Allergist Interview: Dr. Mona Mangat on Finding an Allergist and Finding Relief
This month we spoke with board certified allergist and immunologist Dr. Mona Mangat of Bay Area Allergy and Asthma. The practice treats patients suffering from the entire spectrum of allergic conditions from eczema, allergic rhinitis, and asthma to food allergies, hives, and drug allergies.
Dr. Mangat's experience with allergies extends beyond her professional life. With four young children of her own, combating allergy symptoms is a daily part of her personal life as well.
Please tell me a little bit about yourself and your history as an allergist.
"I trained in internal medicine and pediatrics at the University of Tennessee and LeBonheur Childrens Medical Center and completed my allergy and immunology fellowship at Henry Ford Hospital in Detroit, Michigan. Having done my residency in both internal medicine and pediatrics, I didn't want to waste my dual training; I wanted to be able to treat both adults and children, so I chose allergy. I began my own practice in 2007."
"I am married to a radiologist and we have four kids, who between them have peanut allergies, eczema, allergic rhinitis, asthma and receive allergy shots."
How big is your practice? Is there a particular type of allergy or treatment your practice specializes in?
"I am a general allergist, and I see 50 percent adults and 50 percent kids."
What do you love about your job?
"I love that when I make people feel better it's a very tangible experience for them. They see it, they feel it. It's not like your cholesterol went down. Treating allergies generates a lot of positive feedback that my patients can see and feel and experience."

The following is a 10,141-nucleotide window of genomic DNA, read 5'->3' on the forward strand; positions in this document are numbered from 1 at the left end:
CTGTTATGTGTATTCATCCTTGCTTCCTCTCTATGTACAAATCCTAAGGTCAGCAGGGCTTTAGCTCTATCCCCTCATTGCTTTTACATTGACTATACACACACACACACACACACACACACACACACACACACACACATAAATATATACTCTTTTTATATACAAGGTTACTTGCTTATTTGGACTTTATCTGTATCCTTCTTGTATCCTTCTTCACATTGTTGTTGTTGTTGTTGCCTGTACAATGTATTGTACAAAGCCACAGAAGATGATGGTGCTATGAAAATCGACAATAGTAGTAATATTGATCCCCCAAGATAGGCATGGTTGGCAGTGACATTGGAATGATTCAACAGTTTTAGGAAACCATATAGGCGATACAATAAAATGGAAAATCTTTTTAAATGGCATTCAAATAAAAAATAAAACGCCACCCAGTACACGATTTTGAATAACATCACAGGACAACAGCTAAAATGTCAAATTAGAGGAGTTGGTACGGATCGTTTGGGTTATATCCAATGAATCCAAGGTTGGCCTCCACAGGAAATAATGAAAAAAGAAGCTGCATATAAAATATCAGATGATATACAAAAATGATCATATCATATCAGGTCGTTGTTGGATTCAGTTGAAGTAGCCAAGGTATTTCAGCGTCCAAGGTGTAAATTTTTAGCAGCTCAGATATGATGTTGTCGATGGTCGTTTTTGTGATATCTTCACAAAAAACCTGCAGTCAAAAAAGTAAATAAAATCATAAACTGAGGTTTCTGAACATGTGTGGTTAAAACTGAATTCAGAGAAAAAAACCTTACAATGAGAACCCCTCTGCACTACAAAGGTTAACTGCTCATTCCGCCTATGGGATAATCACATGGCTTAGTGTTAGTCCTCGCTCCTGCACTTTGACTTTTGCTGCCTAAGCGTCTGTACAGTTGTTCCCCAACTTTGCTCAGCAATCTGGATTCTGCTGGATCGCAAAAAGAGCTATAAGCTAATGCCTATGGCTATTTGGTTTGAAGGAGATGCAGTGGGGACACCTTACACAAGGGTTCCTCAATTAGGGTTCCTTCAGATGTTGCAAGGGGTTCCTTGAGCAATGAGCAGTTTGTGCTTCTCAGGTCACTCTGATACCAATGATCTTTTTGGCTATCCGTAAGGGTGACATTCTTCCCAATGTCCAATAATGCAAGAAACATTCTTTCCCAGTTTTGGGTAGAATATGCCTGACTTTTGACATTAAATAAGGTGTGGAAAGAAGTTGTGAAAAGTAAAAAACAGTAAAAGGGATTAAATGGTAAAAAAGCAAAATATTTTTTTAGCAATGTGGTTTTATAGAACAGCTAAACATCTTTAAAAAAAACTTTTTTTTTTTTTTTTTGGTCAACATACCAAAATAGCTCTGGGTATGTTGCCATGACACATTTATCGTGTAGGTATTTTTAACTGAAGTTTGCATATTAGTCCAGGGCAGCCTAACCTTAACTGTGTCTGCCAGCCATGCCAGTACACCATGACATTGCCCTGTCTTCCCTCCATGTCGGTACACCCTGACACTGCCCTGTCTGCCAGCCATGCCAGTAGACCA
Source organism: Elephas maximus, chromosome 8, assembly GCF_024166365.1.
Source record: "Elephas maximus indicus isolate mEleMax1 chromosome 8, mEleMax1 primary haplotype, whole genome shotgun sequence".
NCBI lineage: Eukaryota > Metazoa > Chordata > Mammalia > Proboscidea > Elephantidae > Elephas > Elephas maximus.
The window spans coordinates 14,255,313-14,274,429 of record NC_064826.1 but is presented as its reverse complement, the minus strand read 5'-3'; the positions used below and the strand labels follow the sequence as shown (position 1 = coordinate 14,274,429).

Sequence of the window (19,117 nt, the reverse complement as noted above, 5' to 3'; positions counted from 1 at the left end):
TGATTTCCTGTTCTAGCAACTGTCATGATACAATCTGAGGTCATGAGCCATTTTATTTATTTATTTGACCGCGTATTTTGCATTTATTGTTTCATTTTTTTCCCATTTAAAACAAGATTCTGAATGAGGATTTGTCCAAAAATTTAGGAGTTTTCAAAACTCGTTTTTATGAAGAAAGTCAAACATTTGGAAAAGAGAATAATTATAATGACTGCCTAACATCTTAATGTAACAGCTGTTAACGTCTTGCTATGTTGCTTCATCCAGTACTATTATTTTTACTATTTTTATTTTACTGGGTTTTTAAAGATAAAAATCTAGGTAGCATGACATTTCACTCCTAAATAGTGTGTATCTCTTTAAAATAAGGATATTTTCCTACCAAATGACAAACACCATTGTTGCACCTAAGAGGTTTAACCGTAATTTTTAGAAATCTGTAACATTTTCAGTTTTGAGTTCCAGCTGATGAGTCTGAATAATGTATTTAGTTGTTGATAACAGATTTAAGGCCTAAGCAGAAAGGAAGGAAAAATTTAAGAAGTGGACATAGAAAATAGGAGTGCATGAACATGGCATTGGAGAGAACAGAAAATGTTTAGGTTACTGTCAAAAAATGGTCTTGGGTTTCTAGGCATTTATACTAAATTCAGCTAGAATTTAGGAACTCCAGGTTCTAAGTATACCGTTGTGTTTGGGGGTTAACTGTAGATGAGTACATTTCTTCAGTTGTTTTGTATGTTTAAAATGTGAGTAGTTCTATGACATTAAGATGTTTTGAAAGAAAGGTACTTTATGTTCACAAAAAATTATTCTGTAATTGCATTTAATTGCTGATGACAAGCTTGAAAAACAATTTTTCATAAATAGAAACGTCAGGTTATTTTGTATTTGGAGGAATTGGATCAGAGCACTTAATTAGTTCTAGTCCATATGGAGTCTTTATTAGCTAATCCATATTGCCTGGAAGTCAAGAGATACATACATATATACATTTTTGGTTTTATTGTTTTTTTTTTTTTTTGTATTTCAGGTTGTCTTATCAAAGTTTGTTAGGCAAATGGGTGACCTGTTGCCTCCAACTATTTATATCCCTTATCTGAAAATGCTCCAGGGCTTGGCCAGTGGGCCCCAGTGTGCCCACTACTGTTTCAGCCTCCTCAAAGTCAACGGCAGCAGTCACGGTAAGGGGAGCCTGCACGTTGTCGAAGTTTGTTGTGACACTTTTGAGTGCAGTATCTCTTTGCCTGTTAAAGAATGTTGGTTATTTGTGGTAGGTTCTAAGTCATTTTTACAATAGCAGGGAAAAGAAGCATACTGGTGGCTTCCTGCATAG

If you could suggest one thing for your patients what would it be?
"I really, really would suggest that they be compliant. If they listen, I promise they'll feel better. For instance, I tell some patients, 'If you stop smoking, many things will get better.' If people will do what you tell them to do, they'll usually feel better.
"A lot of times the biggest hindrance is patients don't want to spray something up their nose or breathe something in, for instance. What I ask them to do initially a lot of times has to be easy, and there has to be a tangible benefit - like breathing better. When patients see a positive response, then they become more compliant. They have to trust me; if they don't trust me and don't think I know what I'm talking about, they won't be compliant."
What is your favorite allergy relief product?
Where do you see allergy treatment going in the near future? In the distant future?
"I'm hoping in the distant future, we won't have to give people injections, but rather will be able to administer sublingual immunotherapy (SLIT). In the short-term, I don't see too much of a change, although I do think serums for immunotherapy will become better and more targeted. In the past several decades, allergy treatments have made great strides."
Is there anything else you'd like to add or discuss?
"Many times, it takes my patients a long time to actually come and see me. But once they see how much their quality of life improves, they realize that they should have been to an allergist long ago.
"This brings up the point about the need for public education and education in the medical community about what allergists do. I appreciate the recent campaign launched by the American College of Asthma and Immunology campaign with the slogan: 'Find an Allergist, Find Relief.'"